You can get your fill on both drinks and semi-decent tunes at Evergreen, a nice little bar in the centre of town. They call themselves a jazz club, but the music can sway into easy listening and 80s covers from time to time. Still, an aperol spritz, cold beer or glass of vino goes down a treat as you sit and people watch.
Hidden away in a dog-legged passage is Letrika, a café-bar decked out in vintage oddments and original and very colourful artworks on walls surrounding it. The specialty here is charcoal coffee, something believed to have been brought to Kotor by sailors from centuries in the past. Apparently having chunks of charcoal in your coffee removes the acidity.
One thing for sure is todays “activated charcoal”-obsessed orthorexics would be all over it. Me, not a fan.
Evergreen – Trg Bokeljske Mornarice
Charcoal coffee at Letrika
Market-goers can sniff about the small market on the outside of Stari Grad, south of the main gate. Aside from the usual fresh produce, cheese, seafood and cured meats, there are some local handicrafts to snap up, as well. Nothing is priced, so if you don’t speak the lingo, expect to pay significantly more than someone that does.
Looking up from Stari Grad you can’t help but notice the ancient city walls that stretch above the city. You can reach the top in 45 minutes if you’re taking it easy, but it can be done in about 20.
The view is spectacular, as you can see in the first and last photos taken by my better half, and had I not been so lazy that afternoon I would have been up there too!
A string of small villages dots the northern shores of the bay, one of which is a nice little day-trip from Kotor.
Perast is a small town located at the foot of St Elijah Hill, it’s home to something like 400 residents and a destination for many people wanting to see its main attraction. Just off the shore are two small islets – St. George and Our Lady of the Rocks – the second of which can be visited on shuttle boats.
It’s believed that two fishermen found an icon of the Virgin Mary in 1452 on a reef in the bay, and for more than 150 years people visited the reef and tossed stones where the virgin was spotted. The ritual grew so much that ships filled with rocks were purposefully sunk at the same location, eventually forming an island on which a church was built in 1632.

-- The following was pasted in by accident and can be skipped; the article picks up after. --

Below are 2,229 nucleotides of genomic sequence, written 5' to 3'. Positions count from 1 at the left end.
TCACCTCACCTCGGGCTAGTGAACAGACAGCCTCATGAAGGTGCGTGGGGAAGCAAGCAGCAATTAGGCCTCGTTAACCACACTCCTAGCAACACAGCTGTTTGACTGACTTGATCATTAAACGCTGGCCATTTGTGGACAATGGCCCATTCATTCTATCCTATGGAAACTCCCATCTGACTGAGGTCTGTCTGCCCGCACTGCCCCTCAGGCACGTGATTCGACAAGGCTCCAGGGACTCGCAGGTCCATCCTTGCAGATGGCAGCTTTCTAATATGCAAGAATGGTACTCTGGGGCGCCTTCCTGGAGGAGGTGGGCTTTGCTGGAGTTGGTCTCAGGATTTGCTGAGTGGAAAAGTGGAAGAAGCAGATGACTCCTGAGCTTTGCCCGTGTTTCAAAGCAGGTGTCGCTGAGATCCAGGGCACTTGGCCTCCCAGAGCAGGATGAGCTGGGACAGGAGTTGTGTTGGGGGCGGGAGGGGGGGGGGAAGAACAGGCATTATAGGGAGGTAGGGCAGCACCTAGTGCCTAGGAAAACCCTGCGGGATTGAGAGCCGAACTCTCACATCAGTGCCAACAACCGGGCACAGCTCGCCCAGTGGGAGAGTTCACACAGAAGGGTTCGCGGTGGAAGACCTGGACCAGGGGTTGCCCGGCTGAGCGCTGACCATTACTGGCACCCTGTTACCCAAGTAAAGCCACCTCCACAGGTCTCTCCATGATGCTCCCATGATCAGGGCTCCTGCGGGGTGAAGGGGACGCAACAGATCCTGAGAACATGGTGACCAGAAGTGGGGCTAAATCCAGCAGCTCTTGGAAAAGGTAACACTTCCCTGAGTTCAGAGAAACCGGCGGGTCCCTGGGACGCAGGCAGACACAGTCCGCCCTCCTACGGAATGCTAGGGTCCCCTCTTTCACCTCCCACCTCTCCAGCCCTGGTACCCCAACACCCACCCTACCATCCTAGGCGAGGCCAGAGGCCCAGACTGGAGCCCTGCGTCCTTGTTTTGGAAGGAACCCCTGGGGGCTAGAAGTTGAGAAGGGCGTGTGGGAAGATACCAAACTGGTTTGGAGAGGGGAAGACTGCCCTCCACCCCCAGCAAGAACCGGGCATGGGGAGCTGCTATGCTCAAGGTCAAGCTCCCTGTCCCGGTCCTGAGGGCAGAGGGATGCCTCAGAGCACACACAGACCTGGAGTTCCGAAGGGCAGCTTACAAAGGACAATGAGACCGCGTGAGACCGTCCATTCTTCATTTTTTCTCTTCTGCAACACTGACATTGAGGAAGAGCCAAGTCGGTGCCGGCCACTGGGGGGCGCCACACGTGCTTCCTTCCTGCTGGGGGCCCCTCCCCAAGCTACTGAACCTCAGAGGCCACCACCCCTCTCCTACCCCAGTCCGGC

It’s a lovely story, but something tells me there’s an element of “Chinese whispers” going on.
There’s not a hell of a lot to do in Perast aside from visiting Our Lady of the Rocks. Alright, maybe gawking at some old palaces and churches, lounging at waterside restaurants and simply taking in that incredible scenery.
The bell tower of the town’s largest church – St. Nikola – can be climbed for €2, an activity well worth the effort. The view from the top is spectacular!
If climbing bell towers sounds too strenuous, then drinks at Piazza de Perast by the cathedral, or the much cuter Bocalibre further along the waterfront might do the trick.
Food-wise, there’s the very nice Otok Bronza with its excellent service, traditional food and stunning waterside setting. We went for the jagnjeća sać (lamb under the bell; 12) and svinjska rebarca na žaru (pork ribs; 8). Simple, rustic and delicious.
Buses run from Autobuska Stanica Budva every 20 minutes and cost €3.50 per person. It takes 45 minutes to get to Kotor bus station.
To get to Perast from Kotor, flag down the local bus anywhere along Jadranska Magistrala (the main road through town) or the bus station. The ride takes about 30 minutes and costs €1.